Is Inflation Beginning? Are You Ready?

Saturday, March 23, 2019
By Paul Martin

by EconomicPrism’s MN Gordon
Sat, 03/23/2019

Extrapolating The Recent Past Can Be Hazardous To Your Wealth
“Those who cannot remember the past are condemned to repeat it,” remarked George Santayana over 100 years ago. These words, as strung together in this sequence, certainly sound good. But how to render them to actionable advice is less certain.

George Santayana – purveyor of eminently quotable wise words by the wagon-load, but what shall one do with them in practice? [PT]

Aren’t some facets of the past – like the floppy disk – not worth remembering? And aren’t others – like a first taste of romance – worth repeating… if only it were possible?

Where investing is concerned, remembering the past – and discerning what to make of it – can actually be a handicap. Where does the past begin? How does it influence the future? How does one invest one’s capital accordingly?

These are today’s questions. What follows, with purpose and intent, is an attempt to scratch out an answer. Where to begin?

Many investment gurus in the early 1980s were predicting the future while projecting the past. After a decade of raging price inflation, the popular dogma was to pack one’s portfolio with gold coins, fine art, and antiques. This was the proven, surefire way to preserve hard earned wealth.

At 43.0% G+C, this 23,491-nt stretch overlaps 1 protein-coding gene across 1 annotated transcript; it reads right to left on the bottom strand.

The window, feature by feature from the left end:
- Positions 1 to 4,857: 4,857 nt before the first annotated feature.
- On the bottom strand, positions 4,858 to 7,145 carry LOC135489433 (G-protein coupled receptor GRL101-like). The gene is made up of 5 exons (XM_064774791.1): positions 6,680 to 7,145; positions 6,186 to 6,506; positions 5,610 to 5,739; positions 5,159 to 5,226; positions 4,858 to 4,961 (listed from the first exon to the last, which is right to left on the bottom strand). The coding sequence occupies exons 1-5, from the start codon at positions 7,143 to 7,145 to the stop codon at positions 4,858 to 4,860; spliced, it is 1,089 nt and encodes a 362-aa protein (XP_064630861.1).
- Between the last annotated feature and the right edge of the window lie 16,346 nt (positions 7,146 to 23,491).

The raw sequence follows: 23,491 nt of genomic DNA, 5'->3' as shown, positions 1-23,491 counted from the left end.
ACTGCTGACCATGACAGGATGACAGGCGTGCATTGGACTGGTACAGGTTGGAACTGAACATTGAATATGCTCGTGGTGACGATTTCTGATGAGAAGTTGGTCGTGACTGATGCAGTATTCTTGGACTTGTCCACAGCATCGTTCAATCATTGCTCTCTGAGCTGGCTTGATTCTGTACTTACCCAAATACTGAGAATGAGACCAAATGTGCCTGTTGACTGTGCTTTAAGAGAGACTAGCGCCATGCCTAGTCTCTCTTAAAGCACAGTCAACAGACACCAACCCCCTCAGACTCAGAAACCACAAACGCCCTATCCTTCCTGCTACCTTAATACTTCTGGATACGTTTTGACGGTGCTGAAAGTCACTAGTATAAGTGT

The United States, remember, was just a year or two away from going full Weimar Republic circa 1921-23. The dollar was going to quickly turn to hyper-inflationary ash, like conifer trees in a California wildfire. Everyone just knew it. You could darn near count down the days.

Right On The Money
Conventional wisdom, when it comes to the economy, markets, and investing, eventually leads to trouble. While everyone is busy watching the status quo unfold with Swiss watch like precision, the conditions that first brought this state of affairs to fruition subtly changes. Yet almost no one takes notice.

In the late 1970s, A. Gary Shilling had a hunch. Rather than the consensus view that inflation would persist forever, Shilling suspected that the U.S. was entering a long-term era of lower and lower rates of price inflation – and an equally long-term decline in interest rates. Under this backdrop, traditional inflation hedges would be disastrous.

Shilling, having conviction and wanting to warn investors, wrote a book about his insight. The book was first published in the early 1980s, and its title asked two significant questions: Is Inflation Ending? Are You Ready?

The book’s sales were an utter flop. No one, save a handful of shrewd individuals, could actually fathom that price inflation was dissipating. But the book’s forecast was right on the money.

The Rest…HERE

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